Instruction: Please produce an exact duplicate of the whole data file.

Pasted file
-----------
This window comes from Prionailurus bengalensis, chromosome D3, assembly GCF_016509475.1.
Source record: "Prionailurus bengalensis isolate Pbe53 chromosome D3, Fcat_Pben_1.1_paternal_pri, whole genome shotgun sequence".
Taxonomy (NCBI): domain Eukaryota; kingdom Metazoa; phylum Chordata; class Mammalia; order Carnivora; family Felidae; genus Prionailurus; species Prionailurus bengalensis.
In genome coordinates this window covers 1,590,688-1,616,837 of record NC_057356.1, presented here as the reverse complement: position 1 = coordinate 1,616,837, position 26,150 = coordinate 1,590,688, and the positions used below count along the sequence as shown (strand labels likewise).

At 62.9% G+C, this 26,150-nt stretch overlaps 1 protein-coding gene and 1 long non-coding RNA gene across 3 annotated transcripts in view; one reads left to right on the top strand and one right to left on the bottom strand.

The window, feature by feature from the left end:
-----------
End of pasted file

This window comes from Prionailurus bengalensis, chromosome D3, assembly GCF_016509475.1.
Source record: "Prionailurus bengalensis isolate Pbe53 chromosome D3, Fcat_Pben_1.1_paternal_pri, whole genome shotgun sequence".
Taxonomy (NCBI): domain Eukaryota; kingdom Metazoa; phylum Chordata; class Mammalia; order Carnivora; family Felidae; genus Prionailurus; species Prionailurus bengalensis.
In genome coordinates this window covers 1,590,688-1,616,837 of record NC_057356.1, presented here as the reverse complement: position 1 = coordinate 1,616,837, position 26,150 = coordinate 1,590,688, and the positions used below count along the sequence as shown (strand labels likewise).

At 62.9% G+C, this 26,150-nt stretch overlaps 1 protein-coding gene and 1 long non-coding RNA gene across 3 annotated transcripts in view; one reads left to right on the top strand and one right to left on the bottom strand.

The window, feature by feature from the left end: